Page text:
Determining who is at fault in a car accident is not always straightforward. While there are some basic rules of fault, determining who is at fault often depends on the facts of your case.
In Georgia, a driver who caused an accident in Georgia is responsible for damages reasonably related to and caused by the truck accident or auto accident.
If you’ve been in a car accident and have questions surrounding fault, you should speak with a Georgia accident attorney today.
Basic Rules of Fault
In any car accident, general rules of fault exist to guide the parties involved. Generally, a person is at fault for causing an accident when:
- They drove negligently, such as holding their phone while driving;
- He or she broke a traffic law, such as speeding, that resulted in the accident;
- Their car was in a defective condition, which caused the accident; and
- In rear-end accidents, he or she was the driver who rear-ended the other driver.
However, the basic rules of fault do not clearly apply to all car accidents. For example, it can be difficult to determine who was at fault when one driver was using their phone and the other was speeding. In many cases, fault may lie on both sides.
To get an idea of whether you could be deemed at fault for causing your accident, you should contact a Georgia accident attorney today.
Who Determines Fault?
Insurance adjusters often make the initial determination of who is at fault in a car accident. Insurance adjusters tend to decide fault because people involved in car accidents submit claims through their insurance company. Evidence that insurance adjusters use to decide fault includes:
- The police report;
- Photos of the accident scene;
- Statements from the parties involved, including any witnesses;
- Photos of damages to the vehicles; and
- Weather conditions on the day of the accident.
However, an experienced auto accident attorney can place you in the best position to arguing your case for fault. An attorney can challenge an insurance adjuster’s determination of fault and fight for a settlement.
Can Both Drivers Be at Fault in an Accident?
Under the rule of comparative negligence, both drivers can be at fault in an accident. Comparative negligence reduces the damages a person can recover based on their percentage of fault.
Georgia is a modified comparative negligence state, meaning that if a person is 50% or more at fault for causing the accident, he or she cannot recover any compensation. However, if a driver is less than 50% at fault, his or her percentage of fault reduces their damages.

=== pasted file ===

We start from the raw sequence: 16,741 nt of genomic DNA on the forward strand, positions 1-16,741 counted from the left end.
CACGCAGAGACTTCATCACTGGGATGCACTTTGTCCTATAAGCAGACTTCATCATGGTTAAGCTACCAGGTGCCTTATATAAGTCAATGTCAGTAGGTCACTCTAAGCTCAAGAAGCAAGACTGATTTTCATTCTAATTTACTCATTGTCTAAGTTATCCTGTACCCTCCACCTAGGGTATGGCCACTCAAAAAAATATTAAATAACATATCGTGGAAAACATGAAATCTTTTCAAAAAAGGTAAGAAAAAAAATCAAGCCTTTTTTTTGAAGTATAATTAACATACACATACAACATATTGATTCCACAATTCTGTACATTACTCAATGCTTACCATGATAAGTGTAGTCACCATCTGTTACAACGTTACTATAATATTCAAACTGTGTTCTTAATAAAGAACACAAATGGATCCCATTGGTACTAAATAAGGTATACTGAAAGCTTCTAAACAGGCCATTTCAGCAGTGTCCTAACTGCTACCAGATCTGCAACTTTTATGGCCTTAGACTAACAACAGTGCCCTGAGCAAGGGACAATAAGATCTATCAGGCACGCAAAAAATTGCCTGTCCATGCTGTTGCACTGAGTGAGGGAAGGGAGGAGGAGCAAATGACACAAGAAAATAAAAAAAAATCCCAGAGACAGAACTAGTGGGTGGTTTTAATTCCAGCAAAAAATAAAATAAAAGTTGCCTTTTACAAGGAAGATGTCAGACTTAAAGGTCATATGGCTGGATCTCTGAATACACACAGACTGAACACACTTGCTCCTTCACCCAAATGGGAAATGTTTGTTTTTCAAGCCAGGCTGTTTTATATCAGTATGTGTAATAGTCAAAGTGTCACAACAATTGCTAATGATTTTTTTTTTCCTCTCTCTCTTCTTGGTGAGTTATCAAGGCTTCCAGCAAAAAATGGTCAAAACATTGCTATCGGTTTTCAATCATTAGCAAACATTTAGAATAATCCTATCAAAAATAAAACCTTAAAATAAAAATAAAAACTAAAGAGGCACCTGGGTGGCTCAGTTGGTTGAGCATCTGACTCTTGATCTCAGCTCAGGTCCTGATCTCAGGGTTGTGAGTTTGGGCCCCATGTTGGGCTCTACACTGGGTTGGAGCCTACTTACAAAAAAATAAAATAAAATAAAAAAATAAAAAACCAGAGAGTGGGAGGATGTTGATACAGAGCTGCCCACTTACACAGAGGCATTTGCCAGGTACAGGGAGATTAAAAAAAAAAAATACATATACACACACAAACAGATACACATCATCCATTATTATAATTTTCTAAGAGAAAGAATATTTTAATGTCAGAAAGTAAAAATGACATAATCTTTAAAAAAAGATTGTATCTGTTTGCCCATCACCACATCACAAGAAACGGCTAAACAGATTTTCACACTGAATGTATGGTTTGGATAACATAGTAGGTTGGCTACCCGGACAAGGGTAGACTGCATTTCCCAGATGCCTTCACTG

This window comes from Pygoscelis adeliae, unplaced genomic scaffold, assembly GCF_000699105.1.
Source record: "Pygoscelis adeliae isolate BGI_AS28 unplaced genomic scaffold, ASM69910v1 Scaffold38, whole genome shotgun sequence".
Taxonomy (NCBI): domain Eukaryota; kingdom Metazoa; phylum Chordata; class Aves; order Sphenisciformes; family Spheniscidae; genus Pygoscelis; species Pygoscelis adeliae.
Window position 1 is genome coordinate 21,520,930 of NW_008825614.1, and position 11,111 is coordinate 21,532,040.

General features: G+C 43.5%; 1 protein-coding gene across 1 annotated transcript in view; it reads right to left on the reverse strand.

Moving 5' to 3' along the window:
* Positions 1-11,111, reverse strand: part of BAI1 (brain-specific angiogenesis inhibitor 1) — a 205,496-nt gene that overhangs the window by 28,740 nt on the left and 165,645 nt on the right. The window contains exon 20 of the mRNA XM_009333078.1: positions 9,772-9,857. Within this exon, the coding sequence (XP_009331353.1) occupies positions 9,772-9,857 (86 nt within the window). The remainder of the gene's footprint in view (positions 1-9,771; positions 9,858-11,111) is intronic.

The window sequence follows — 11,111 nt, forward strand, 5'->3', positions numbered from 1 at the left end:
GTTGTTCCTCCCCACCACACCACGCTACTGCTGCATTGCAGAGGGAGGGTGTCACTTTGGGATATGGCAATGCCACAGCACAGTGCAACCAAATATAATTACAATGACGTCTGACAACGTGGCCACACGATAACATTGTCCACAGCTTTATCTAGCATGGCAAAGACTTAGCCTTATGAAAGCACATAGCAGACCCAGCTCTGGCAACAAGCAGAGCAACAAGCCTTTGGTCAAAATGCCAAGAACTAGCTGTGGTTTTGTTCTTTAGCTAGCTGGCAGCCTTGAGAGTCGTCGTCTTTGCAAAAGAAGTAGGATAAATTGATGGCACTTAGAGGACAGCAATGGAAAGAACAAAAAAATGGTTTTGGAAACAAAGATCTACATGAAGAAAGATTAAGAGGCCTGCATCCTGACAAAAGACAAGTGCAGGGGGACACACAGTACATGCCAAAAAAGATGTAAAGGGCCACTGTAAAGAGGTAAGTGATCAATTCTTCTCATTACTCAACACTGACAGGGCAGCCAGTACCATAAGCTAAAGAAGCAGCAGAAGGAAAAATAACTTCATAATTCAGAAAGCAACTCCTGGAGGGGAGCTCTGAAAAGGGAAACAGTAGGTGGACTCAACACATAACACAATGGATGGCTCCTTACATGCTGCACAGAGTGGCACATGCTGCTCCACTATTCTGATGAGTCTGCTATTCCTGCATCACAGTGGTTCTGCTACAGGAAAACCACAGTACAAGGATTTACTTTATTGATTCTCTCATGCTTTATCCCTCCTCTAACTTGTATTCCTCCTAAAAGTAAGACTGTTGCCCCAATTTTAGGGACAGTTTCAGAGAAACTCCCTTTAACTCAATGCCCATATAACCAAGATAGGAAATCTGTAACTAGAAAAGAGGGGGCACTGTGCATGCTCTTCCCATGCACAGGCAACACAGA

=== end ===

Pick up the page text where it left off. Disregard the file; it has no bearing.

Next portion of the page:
For example, if a driver suffered $100,000 in damages but was 30% at fault, he or she would recover $70,000. If the other driver was 70% at fault, he or she cannot recover any damages because their degree of fault was over the 50% threshold.
Contact Our Accident Lawyers at Weatherby Law Firm, P.C.
If you’re the victim of an accident in Georgia and are having issues regarding fault, contact our accident lawyers at Weatherby Law Firm, P.C. We work our cases from beginning to end with a hands-on approach.
Contact us today to schedule your consultation.
Atlanta Car Accident Lawyer Explains Insurance Letters and What They Mean
An insurance company sent my client a letter today. That sounds really good on paper, but it’s not that good if you know the ins and outs of the law. The letter reads as follows. “If you agree to protect us, we will discount our lien by 25% if the case is settled or one third if the case goes to trial,” and it says, “Just sign here agreeing to that.”
Well, while it sounds like they’re giving you some great discount, in actuality, the vast majority of insurance plans will have to accept a bigger discount than 25% or even one-third of their lien.
That’s because, in Georgia, the majority of insurance plans have to prove that the plaintiff has been fully and completely compensated.
That’s really hard to do when you’re dealing with pain and suffering, and it requires a whole other lawsuit even if you wanted to do it.
Now, there’s one exception, and that is a federally funded ERISA plan. That’s going to be when generally you’re a part of a bigger organization or company that has a lot of people paying in, like a teacher’s union or something like that.
I’ve seen it on smaller companies, too, but it’s just not as common. In that case, a 25% reduction is a big deal, because it’s governed by federal law, not state law, and the benefits to the consumer are just not as big.
However, if you get a letter like this, it’s just one of the reasons why you need to consult with an attorney that knows what they’re talking about. It sounds good on paper. It’s not that good in practice.